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MIS Systems Thread, DB backup retention strategy? in Technical; It's not just matt40k's tidy util coz I've seen another freebie util do the same, but why would you want ...
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    DB backup retention strategy?

    It's not just matt40k's tidy util coz I've seen another freebie util do the same, but why would you want to retain the DB backups created in the last N days as opposed to the last N backups, or perhaps a combination of both?

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    Not really sure what you're asking here. Is it really, 'Why do you want backups?' ?

    Isn't it simply so if something is deleted or goes wrong, it's possible to go back and retrieve lost data. Also to keep a history , as for certain processes, its encumbent on us to make sure we save the history.

    I actually keep as many backups as far back as i can. We take SIMS backups daily.

    The utility just helps keep things tidy, so you could implement a grandfather strategy, and only keep 1 a month, followed by 1 a week for the present month, and 1 every day for the present week.

    The only problem with SIMS is that it's not possible to do selective restores, so it's all or nothing. My workaround is to restore to a virtual machine and pull out the missing info, and then feedback to the live system.

    Does that answer the question?

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    You should really be keeping a copy of the database before each major change, such as a SIMS release, timetable change. With the cost of SAS discs vs the costs of DVD-RW, I would be burning the backup to disc (with encryption). This way if you find out 2 months down the line you've lost some data or such, you have a way of recovering (ie Capita exports it, then imports it into your current database).

    Still I've never heard of it happening over 30 days. (Exception being a school merge).

    You keep backups for n days because it's a backup, it covers you for user error, otherwise RAID would be good enough. For example, user deletes students record, you are able to recover, as well as corruption or failed upgrades.

    PS: TidyBackups rulez!! Tidy Backups

  4. Thanks to matt40k from:

    Rawns (29th June 2010)

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    Is it really, 'Why do you want backups?' ?
    Nope.

    This is a DB backup to a file i.e. one way of avoiding shutting the DB down during a full system backup and/or paying for a Backup Exec SQL options etc. All the credible utils I've found to do that will stuff a timestamp in the file name and optionally delete older ones to help preserve disk space, but they want to delete old files in terms of how old e.g. more than 5 days old. But if your backup to file fails and you don't notice for a week that wipes out all your old backup files.

    Thus I'm talking about the ability to tell one of these utils to perhaps delete files older than 5 days, however it must always keep say the last 5 backups regardless of how old they are.

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    that would be good, i'm sure matt40k could amend the functionality.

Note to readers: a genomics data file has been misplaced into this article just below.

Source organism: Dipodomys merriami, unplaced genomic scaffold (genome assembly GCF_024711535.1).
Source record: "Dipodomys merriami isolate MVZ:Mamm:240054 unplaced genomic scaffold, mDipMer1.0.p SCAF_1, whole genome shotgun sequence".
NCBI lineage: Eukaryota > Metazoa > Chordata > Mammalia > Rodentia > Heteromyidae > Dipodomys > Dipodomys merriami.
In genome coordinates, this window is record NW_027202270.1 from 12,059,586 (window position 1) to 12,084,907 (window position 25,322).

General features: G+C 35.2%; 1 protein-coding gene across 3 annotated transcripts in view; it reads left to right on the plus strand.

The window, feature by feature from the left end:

or better still, you need a util that warns you the next day if a backup has failed.

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    Quote Originally Posted by PiqueABoo View Post
    It's not just matt40k's tidy util coz I've seen another freebie util do the same, but why would you want to retain the DB backups created in the last N days as opposed to the last N backups, or perhaps a combination of both?
    So it ends up in a set rotation backup cycle, say once a week, month etc.

    I have a backup of sims each month for the last 5 years or so, along with weekly and daily revisions for the last month.

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    Ok, so another option to set the min amount of backups kept. Sure I can do that

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    Quote Originally Posted by matt40k View Post
    PS: TidyBackups rulez!! Tidy Backups
    Missed this! I'm still using the version 1.1.0.0! :O

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    I think I've done it.

    If you use:
    tidybackups.exe /path:<path to SQL backups> /preserve
    it should delete all the backups other then the last 6 (per database)

    For example if you have 8 sims backups and 7 fms backups, you'll end up with 6 of each. You can ofcourse add number to the end (/preserve:4)

    It also works with the /days:<no> option, so you could remove all the old backups over say, a year, but you'll always keep at least 6 backups (for each database) regard less of age. And you'll only remove them if they are "old".

    Hope that makes sense. I've not fully tested it, so only try it on a test machine (or at least have a backup of it first!!).

    Feedback greatfully received. Run it with /debug /log and it'll tell you want it wants to do without actually doing anything and log it to a file. (i'll need a copy if anything goes wrong).

    Download tidybackups from SourceForge.net

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